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Thread: Difference between share permissions and security permissions?

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    Difference between share permissions and security permissions?

    When you right-click a network share and go to Properties, how come there are separate tabs for Permissions and Security? What's the difference between these, and why would they separate them?

    I understand that Permissions are subservient to Security, but I just can't understand why it's set up that way. It makes no sence to me, but maybe if someone could explain why, it might give me some insight.

    Thanks

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    security is for local to your computer, users, user groups etc etc

    sharing makes the folders accessible over the network

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    Oh thanks! This is a simple explaination

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    the usual rule of thumb for domain security is to leave share permissions quite open , but lock down with NTFS
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    as per above you normally specify the maximum rights you would ever want a person or group to have at share level.

    and then set the specific permissions you want to have at the filesystem level security permissions to set the effective rights

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    Yes - Always open up Share permissions to Everyone-Full and the ACL (apply permissions) to the actual data folders (must be NTFS). With NT4 and W2000 you can leave the Share permissions at default when you create them and just ACL the NTFS data structures.

    With W2003, the default Share permission is locked down to Read, and as Share permissions over-ride NTFS permissions, even if you have Write access in the data folders, accessing via the Share will restrict to Read-Only, so you must open up the Share permissions on all new W2003 Shares that you create.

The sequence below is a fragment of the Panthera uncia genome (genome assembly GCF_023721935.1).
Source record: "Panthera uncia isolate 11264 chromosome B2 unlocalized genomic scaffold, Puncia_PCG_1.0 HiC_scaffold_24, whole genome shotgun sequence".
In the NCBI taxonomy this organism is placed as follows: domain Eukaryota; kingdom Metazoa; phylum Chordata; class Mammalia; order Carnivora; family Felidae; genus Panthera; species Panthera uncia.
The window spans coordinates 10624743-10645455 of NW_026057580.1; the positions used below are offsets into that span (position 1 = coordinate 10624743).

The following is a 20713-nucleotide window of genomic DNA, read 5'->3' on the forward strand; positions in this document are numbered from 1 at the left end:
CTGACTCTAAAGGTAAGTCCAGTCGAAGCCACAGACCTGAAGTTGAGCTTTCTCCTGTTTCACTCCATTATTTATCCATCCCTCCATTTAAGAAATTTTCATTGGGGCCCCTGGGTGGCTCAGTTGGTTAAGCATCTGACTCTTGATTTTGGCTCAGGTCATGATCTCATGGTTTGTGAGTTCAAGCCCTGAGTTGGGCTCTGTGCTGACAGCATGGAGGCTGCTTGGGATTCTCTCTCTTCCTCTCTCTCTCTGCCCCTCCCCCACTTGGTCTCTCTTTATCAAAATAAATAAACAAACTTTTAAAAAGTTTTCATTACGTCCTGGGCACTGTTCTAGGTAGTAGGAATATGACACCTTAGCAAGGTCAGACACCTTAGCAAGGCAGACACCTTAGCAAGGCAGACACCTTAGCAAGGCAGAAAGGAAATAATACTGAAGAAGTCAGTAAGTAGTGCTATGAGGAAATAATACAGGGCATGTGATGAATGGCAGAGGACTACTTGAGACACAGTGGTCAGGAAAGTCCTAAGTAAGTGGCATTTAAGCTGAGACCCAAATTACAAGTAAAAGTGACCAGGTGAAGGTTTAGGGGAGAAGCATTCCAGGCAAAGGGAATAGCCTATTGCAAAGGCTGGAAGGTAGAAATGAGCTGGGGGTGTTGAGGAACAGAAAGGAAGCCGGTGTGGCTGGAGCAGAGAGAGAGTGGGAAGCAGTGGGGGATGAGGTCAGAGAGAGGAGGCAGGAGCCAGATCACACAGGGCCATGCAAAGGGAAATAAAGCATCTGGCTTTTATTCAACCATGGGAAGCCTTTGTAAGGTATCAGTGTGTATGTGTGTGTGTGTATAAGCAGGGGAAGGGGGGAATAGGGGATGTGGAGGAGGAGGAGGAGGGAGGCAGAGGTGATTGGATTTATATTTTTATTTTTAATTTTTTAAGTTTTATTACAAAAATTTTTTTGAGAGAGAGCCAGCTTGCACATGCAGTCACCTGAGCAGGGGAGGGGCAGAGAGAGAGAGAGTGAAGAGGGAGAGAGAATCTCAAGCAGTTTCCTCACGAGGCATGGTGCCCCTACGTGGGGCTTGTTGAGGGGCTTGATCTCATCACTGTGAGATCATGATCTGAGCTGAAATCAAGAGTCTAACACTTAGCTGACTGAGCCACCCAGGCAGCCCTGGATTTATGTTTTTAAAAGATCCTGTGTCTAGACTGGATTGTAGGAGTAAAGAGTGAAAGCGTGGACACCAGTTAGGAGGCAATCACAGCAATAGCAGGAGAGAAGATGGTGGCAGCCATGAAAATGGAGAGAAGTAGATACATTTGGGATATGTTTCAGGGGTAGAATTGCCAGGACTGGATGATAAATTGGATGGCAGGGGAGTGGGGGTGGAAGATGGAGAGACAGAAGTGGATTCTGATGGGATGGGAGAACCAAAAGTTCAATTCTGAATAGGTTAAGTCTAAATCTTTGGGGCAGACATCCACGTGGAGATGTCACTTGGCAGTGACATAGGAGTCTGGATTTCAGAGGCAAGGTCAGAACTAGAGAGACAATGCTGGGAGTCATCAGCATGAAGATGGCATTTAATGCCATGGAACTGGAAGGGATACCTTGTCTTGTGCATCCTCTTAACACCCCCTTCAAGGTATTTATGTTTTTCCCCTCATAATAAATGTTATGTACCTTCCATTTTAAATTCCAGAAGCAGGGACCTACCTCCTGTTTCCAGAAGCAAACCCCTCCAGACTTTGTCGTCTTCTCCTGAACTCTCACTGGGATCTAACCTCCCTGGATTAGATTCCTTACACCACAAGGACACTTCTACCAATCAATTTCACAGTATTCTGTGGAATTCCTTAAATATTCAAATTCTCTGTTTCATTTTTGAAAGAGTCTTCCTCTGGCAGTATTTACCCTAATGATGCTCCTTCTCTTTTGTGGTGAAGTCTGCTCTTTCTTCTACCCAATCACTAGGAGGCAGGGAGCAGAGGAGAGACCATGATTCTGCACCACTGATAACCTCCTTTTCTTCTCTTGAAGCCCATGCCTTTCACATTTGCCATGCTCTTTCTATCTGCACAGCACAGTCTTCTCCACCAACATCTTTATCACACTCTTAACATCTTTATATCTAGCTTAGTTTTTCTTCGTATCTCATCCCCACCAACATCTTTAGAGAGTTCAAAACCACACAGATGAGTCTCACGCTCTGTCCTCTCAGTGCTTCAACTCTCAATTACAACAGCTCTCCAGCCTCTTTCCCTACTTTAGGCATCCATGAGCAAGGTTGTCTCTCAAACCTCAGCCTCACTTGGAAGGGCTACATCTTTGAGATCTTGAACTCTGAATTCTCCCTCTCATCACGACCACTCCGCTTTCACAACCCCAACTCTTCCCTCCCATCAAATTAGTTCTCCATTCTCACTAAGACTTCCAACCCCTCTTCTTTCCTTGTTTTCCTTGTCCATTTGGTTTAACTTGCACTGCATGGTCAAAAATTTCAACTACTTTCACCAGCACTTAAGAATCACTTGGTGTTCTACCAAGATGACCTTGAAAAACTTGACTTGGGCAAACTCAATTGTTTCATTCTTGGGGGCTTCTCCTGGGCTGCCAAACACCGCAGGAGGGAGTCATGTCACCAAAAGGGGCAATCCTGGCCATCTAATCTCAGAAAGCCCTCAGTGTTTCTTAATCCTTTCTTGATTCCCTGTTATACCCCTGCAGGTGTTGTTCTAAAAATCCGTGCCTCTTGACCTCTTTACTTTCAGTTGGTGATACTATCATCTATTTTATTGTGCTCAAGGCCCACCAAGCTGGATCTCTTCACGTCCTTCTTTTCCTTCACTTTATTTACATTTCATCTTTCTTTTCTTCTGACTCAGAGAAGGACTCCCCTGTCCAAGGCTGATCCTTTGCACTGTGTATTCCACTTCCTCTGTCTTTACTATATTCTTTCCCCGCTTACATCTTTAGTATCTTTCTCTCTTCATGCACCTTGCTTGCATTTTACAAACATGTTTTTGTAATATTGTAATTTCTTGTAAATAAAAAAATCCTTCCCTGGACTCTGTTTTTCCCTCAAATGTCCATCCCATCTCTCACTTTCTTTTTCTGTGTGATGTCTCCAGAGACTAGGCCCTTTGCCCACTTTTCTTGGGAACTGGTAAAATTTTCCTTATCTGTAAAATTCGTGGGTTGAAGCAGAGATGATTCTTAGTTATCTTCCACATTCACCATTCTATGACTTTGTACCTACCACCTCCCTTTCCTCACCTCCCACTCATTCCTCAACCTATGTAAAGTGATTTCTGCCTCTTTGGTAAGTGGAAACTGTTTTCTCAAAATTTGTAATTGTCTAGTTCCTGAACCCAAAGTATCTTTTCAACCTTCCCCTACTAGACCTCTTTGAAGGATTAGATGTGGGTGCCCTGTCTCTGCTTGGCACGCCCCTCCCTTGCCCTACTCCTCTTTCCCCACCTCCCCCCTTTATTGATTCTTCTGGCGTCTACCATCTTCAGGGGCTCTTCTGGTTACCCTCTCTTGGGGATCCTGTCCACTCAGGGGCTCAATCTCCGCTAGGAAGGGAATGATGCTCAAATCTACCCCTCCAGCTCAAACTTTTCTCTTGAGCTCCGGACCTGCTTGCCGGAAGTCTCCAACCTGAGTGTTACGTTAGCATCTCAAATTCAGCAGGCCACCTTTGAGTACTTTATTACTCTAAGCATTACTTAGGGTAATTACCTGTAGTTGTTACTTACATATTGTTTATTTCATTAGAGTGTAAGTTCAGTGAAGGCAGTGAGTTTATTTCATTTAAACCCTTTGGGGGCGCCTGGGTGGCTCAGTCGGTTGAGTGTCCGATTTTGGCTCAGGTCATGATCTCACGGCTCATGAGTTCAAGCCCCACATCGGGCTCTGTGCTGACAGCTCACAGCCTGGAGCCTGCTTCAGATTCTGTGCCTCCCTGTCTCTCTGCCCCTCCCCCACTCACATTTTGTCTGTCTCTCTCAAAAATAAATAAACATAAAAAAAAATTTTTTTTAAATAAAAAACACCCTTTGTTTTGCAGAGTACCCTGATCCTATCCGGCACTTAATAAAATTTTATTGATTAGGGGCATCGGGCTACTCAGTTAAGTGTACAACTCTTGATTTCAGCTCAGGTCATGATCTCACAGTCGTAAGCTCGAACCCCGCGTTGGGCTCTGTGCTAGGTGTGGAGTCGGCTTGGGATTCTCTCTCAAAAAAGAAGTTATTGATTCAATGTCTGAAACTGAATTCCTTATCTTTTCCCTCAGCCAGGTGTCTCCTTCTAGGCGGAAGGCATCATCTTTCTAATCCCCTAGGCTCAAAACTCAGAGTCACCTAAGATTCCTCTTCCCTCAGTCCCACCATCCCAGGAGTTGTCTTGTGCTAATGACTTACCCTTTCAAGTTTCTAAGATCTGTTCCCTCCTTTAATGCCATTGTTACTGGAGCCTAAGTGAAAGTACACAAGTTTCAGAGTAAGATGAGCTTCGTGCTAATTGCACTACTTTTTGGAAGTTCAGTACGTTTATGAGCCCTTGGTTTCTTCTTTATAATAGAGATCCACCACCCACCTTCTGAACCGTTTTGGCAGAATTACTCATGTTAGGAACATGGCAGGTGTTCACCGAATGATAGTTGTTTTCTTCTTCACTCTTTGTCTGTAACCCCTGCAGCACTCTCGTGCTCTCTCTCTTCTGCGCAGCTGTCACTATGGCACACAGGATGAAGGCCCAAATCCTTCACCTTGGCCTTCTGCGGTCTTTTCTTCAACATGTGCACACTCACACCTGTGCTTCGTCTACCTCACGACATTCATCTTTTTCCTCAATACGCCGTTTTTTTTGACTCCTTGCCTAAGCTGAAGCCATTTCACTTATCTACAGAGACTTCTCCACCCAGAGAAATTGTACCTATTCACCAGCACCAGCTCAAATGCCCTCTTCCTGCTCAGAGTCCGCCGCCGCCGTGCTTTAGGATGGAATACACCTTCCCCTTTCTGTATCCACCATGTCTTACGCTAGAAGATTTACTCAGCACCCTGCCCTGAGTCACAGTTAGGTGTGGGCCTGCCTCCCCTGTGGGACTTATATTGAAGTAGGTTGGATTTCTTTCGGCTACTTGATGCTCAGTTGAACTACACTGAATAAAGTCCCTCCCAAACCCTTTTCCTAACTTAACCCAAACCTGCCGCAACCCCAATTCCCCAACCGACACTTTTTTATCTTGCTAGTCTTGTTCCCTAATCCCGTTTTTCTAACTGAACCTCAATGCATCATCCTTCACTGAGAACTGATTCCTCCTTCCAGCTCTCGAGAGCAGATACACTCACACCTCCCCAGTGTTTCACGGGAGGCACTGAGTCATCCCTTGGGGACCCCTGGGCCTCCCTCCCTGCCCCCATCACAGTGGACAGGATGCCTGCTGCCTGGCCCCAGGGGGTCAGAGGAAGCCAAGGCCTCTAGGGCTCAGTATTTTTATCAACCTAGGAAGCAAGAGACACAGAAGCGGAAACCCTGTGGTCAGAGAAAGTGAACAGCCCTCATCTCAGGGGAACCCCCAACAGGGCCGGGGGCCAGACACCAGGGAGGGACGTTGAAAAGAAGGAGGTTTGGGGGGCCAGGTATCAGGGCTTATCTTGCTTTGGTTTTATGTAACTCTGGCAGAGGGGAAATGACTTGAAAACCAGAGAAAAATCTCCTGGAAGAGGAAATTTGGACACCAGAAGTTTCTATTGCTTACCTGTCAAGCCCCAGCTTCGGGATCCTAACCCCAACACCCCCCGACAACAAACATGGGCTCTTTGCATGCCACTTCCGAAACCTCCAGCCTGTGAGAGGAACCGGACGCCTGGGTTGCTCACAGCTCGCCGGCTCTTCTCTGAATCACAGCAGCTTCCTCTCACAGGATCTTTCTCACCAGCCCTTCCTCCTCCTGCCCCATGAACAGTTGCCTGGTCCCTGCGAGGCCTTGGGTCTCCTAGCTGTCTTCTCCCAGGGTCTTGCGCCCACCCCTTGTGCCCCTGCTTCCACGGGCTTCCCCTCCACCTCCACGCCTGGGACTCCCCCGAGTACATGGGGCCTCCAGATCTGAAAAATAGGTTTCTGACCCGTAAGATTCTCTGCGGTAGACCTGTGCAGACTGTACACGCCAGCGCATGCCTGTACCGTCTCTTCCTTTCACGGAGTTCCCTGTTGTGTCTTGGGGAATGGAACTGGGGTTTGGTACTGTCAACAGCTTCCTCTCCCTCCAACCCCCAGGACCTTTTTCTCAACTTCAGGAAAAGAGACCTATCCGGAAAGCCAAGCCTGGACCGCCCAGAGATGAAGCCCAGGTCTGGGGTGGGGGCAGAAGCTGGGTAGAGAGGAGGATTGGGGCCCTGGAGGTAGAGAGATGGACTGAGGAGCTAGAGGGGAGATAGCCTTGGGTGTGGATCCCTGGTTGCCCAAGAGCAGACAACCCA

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    Thanks, but I cant give share permissions to everyone b/c some of the folders are only intended for specific users, not public for everyone.. Is there a reason I need to do this?

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    Quote Originally Posted by latrosicarius
    Thanks, but I cant give share permissions to everyone b/c some of the folders are only intended for specific users, not public for everyone.. Is there a reason I need to do this?
    Yes you can. Share the top level directory of your data. Open up the Share permissions to Everyone - Full, and then ACL the sub-folders appropriately for you different user access requirements. Don't permission (ACL) any data with 'Everyone' always use Groups (or users if you must...e.g. Home Directories), and at minimum for 'public' data use 'Authenticated Users'. Users will all be able to access the share, but only access folders and data that you allow via the NTFS permissions (ACLs).

    The only other way is to create separate shares for each different access requirement - a pain and none too flexible. Also if with W2K3 you leave the default Share permission (Read), even though you grant 'Write' NTFS permissions on the data, your users won't be able to write new data or make changes if they access via the Share, as Share permissions over-ride the NTFS permissions.

    Try it and see - it only takes a few minutes of 'play' .......
    Last edited by EtheAv8r; 12-07-2006 at 12:33 AM.
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    ^ okay thanks. I'll do that and give it a try...

    But just wondering what the benefit of that is

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    Quote Originally Posted by latrosicarius
    ^ okay thanks. I'll do that and give it a try...

    But just wondering what the benefit of that is
    By seperating share and NTFS permissions people that are logged on locally can have greater access than those accessing through the network (but not vice versa)
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    Okay cool... well it works both ways, so I guess I'll just stick with your way... it's simpler to set up.. Thanks for the tip

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